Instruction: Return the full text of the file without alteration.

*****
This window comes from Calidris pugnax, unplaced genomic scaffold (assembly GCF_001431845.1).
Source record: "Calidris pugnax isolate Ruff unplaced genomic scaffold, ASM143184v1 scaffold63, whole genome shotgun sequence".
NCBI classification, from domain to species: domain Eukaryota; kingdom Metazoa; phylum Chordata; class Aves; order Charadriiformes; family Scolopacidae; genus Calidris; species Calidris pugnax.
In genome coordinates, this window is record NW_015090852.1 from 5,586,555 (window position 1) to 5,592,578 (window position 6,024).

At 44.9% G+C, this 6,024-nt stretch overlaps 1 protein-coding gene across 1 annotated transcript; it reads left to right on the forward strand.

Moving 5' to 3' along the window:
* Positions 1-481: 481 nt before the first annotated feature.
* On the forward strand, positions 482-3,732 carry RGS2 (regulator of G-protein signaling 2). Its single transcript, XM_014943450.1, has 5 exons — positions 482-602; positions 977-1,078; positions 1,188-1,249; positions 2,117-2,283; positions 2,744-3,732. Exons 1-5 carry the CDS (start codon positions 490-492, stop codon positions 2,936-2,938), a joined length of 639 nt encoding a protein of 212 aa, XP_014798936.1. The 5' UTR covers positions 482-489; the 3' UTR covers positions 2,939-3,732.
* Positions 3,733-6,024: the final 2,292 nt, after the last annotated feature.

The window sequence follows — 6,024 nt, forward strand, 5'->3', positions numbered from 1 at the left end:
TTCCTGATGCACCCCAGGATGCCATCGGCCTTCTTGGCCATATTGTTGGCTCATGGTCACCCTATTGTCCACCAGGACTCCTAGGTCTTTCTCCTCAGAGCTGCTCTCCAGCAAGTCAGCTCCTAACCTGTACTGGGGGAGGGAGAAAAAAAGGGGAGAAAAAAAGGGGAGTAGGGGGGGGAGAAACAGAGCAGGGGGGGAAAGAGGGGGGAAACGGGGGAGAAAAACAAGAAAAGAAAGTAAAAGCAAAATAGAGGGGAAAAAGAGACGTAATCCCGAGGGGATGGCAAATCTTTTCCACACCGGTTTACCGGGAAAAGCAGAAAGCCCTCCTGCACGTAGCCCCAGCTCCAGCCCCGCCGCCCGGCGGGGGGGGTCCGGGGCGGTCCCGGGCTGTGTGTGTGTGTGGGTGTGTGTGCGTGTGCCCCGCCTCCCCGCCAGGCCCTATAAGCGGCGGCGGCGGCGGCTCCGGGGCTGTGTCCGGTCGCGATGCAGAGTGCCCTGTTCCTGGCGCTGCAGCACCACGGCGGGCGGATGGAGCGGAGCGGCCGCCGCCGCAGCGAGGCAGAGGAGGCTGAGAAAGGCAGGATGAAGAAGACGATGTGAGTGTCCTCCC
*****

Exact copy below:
This window comes from Calidris pugnax, unplaced genomic scaffold (assembly GCF_001431845.1).
Source record: "Calidris pugnax isolate Ruff unplaced genomic scaffold, ASM143184v1 scaffold63, whole genome shotgun sequence".
NCBI classification, from domain to species: domain Eukaryota; kingdom Metazoa; phylum Chordata; class Aves; order Charadriiformes; family Scolopacidae; genus Calidris; species Calidris pugnax.
In genome coordinates, this window is record NW_015090852.1 from 5,586,555 (window position 1) to 5,592,578 (window position 6,024).

At 44.9% G+C, this 6,024-nt stretch overlaps 1 protein-coding gene across 1 annotated transcript; it reads left to right on the forward strand.

Moving 5' to 3' along the window:
* Positions 1-481: 481 nt before the first annotated feature.
* On the forward strand, positions 482-3,732 carry RGS2 (regulator of G-protein signaling 2). Its single transcript, XM_014943450.1, has 5 exons — positions 482-602; positions 977-1,078; positions 1,188-1,249; positions 2,117-2,283; positions 2,744-3,732. Exons 1-5 carry the CDS (start codon positions 490-492, stop codon positions 2,936-2,938), a joined length of 639 nt encoding a protein of 212 aa, XP_014798936.1. The 5' UTR covers positions 482-489; the 3' UTR covers positions 2,939-3,732.
* Positions 3,733-6,024: the final 2,292 nt, after the last annotated feature.

The window sequence follows — 6,024 nt, forward strand, 5'->3', positions numbered from 1 at the left end:
TTCCTGATGCACCCCAGGATGCCATCGGCCTTCTTGGCCATATTGTTGGCTCATGGTCACCCTATTGTCCACCAGGACTCCTAGGTCTTTCTCCTCAGAGCTGCTCTCCAGCAAGTCAGCTCCTAACCTGTACTGGGGGAGGGAGAAAAAAAGGGGAGAAAAAAAGGGGAGTAGGGGGGGGAGAAACAGAGCAGGGGGGGAAAGAGGGGGGAAACGGGGGAGAAAAACAAGAAAAGAAAGTAAAAGCAAAATAGAGGGGAAAAAGAGACGTAATCCCGAGGGGATGGCAAATCTTTTCCACACCGGTTTACCGGGAAAAGCAGAAAGCCCTCCTGCACGTAGCCCCAGCTCCAGCCCCGCCGCCCGGCGGGGGGGGTCCGGGGCGGTCCCGGGCTGTGTGTGTGTGTGGGTGTGTGTGCGTGTGCCCCGCCTCCCCGCCAGGCCCTATAAGCGGCGGCGGCGGCGGCTCCGGGGCTGTGTCCGGTCGCGATGCAGAGTGCCCTGTTCCTGGCGCTGCAGCACCACGGCGGGCGGATGGAGCGGAGCGGCCGCCGCCGCAGCGAGGCAGAGGAGGCTGAGAAAGGCAGGATGAAGAAGACGATGTGAGTGTCCTCCC